Neonatologists at The Children’s Hospital of Philadelphia frequently face the intricate decision of whether to place a tracheostomy in a preterm infant with severe lung disease and when to do it. A lack of relevant literature about this procedure makes it a challenging consideration.
A recent study in the Journal of Pediatrics led by a CHOP neonatologist gives more guidance on this problem by evaluating the developmental outcomes of infants born before 30 weeks’ gestation who underwent tracheostomy. With these data in hand, clinicians contemplating a tracheostomy for a preterm infant can supplement clinical status and medical history to help parents comprehend potential long-term outcomes.
Premature infants’ lungs, especially the air sacs, are not fully developed. While many premature infants must use a mechanical ventilator and extra oxygen for breathing, a minority ultimately undergo tracheostomy placement. A tracheostomy is the insertion of an artificial airway into the windpipe through a surgical incision to provide a safe, long-term way to ventilate a child.
When Sara B. DeMauro, MD, MSCE, an attending neonatologist and medical director of Neonatal Follow-up Programs at CHOP, and co-investigators looked at a dataset collected at 16 sites from 2001 to 2011 by the NICHD Neonatal Research Network, they identified 304 preterm infants with tracheostomies to include in a retrospective cohort study.
“This is the first time anybody has ever performed a comprehensive evaluation of the developmental outcomes of these children at 18-22 months,” Dr. DeMauro said.
The researchers demonstrated that even when they performed adjusted analyses controlling for many of the factors known to be predictive of poor developmental outcomes in preterm infants, those with tracheostomies still had significantly increased odds of adverse outcomes. These outcomes consisted of neurologic impairment, developmental delay, or visual or hearing impairment.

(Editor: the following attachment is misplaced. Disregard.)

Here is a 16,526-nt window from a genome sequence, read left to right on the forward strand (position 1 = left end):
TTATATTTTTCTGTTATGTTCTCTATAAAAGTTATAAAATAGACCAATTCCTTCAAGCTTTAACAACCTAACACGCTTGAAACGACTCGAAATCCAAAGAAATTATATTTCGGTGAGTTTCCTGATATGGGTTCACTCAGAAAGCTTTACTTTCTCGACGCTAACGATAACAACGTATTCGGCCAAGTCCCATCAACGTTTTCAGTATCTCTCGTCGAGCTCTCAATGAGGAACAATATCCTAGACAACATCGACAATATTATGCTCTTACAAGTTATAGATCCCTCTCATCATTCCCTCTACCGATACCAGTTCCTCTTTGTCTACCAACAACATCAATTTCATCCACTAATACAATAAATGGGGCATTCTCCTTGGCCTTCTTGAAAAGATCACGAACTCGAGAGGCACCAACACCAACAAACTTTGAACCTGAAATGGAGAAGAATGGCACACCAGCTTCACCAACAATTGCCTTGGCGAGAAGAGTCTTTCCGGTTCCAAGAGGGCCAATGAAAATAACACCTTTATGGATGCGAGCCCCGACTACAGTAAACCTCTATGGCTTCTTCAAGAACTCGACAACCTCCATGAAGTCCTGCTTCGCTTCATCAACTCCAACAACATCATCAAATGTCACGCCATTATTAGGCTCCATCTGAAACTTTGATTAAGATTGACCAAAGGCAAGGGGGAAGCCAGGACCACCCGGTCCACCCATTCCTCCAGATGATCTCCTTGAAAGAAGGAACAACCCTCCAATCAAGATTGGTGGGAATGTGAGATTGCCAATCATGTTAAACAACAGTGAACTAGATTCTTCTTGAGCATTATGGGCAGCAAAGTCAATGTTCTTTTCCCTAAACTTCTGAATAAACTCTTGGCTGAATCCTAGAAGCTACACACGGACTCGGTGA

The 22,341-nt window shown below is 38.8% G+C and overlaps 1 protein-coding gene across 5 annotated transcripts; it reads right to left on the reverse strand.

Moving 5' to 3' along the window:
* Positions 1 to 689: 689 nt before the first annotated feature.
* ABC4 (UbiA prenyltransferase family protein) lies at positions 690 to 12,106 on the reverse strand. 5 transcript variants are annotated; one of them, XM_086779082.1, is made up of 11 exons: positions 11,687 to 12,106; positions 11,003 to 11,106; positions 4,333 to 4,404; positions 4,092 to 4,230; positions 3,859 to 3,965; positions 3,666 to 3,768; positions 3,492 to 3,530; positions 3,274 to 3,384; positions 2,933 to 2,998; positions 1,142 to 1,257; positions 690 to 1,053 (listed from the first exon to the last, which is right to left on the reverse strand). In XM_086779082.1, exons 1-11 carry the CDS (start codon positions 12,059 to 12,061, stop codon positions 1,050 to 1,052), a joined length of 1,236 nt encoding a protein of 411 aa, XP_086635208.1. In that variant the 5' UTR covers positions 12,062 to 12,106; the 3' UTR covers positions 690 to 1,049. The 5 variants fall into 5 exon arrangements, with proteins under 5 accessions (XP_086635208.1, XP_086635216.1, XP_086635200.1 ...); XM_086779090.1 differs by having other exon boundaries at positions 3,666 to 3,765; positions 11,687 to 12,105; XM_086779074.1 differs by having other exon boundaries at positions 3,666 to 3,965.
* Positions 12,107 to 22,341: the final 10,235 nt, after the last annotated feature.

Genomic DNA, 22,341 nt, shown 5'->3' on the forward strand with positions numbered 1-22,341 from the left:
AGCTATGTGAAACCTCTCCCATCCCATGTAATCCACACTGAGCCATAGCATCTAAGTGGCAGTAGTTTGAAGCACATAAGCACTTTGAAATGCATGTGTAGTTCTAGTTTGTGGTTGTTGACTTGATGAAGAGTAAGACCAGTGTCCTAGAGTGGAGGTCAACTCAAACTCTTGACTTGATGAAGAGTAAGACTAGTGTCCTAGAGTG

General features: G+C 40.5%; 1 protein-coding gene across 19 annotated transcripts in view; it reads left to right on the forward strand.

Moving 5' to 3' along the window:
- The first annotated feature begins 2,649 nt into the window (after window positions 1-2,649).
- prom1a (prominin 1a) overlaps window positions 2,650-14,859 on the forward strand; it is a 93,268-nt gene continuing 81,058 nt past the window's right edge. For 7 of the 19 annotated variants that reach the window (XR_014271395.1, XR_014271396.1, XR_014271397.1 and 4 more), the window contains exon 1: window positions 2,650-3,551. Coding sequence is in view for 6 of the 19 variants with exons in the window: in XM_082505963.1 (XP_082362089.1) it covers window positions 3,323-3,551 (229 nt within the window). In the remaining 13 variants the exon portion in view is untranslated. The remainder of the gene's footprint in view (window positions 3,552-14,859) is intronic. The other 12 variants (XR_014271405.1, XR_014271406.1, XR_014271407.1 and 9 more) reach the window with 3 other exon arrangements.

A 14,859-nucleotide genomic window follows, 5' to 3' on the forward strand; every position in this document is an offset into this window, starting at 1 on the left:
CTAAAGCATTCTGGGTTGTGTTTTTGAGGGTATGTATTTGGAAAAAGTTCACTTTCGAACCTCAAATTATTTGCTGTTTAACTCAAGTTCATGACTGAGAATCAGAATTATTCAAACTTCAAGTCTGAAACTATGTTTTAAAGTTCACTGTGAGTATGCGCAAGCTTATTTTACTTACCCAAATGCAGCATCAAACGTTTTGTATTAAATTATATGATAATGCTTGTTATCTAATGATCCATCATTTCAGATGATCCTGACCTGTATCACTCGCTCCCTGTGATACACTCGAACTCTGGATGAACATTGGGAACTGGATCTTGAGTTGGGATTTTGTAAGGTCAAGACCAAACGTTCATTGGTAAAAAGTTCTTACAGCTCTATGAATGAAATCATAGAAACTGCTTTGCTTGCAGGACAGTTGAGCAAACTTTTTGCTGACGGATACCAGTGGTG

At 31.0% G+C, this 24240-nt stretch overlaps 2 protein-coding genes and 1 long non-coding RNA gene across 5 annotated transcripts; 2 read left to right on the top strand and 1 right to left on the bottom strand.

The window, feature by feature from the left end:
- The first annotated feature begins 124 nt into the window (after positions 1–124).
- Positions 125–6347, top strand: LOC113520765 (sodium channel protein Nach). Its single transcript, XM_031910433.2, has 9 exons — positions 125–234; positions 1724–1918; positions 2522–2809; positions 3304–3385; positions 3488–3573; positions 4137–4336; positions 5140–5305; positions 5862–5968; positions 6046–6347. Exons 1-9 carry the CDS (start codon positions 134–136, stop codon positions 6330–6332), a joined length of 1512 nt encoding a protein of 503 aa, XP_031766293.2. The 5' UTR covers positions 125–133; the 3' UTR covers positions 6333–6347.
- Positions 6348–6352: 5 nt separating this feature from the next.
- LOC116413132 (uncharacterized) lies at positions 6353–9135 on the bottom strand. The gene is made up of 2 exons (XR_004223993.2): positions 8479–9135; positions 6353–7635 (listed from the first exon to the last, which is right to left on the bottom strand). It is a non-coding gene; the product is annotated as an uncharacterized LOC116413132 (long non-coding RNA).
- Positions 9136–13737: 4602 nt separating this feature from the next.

Dr. DeMauro pointed out that while this study suggests that tracheostomy is a marker for a risk of adverse developmental outcomes in this vulnerable population, it does not indicate that tracheostomy causes these problems.
“Based on their entire medical histories, these children are predisposed to having poor developmental outcomes,” Dr. DeMauro said. “This is almost a way to measure that. If they’re so sick that they need a tracheostomy, then they’re so sick that they’re at very high risk for having an adverse outcome.”
This clinical conundrum has another nuance: If a preterm infant needs a tracheostomy, when should the procedure be performed?
Again, Dr. DeMauro and colleagues found a paucity of literature to guide that decision. So they assessed the impact of timing by comparing outcomes of infants who underwent tracheostomy before and after 120 days of life. Their study suggests a possible association between earlier (<120 days) tracheostomy and better neurodevelopmental outcomes.
While more studies must be done to determine if earlier decisions about tracheostomy placement are advantageous, Dr. DeMauro described how it is possible that a “sooner than later” approach could have benefits in the NICU.
“Before their tracheostomy is placed, infants aren’t allowed to move around too much because they could dislodge their tube. Therefore, they can’t engage in developmentally appropriate play and are often heavily sedated,” Dr. DeMauro said. “As soon as they have a tracheostomy that is in place and healed, you get them out of bed, you play with them, and you take them off sedation.”
Further data also is needed on the outcomes of tracheostomy in preterm infants who have lung disease compared to those who also have airway disease. Delving into these complexities will help clinicians have more complete information when they speak with families about pursuing tracheostomy placement, Dr. DeMauro said.
“This study is an important first step in understanding what the range of outcomes for these children tends to be,” she said. “When these data are combined with a child’s individual clinical situation and any additional risk factors for poor outcomes, it allows you to make a much more informed decision about whether a tracheostomy is a good choice.”
Grants from the National Institutes of Health and the Eunice Kennedy Shriver National Institute of Child Health and Human Development for the Neonatal Research Network supported this study.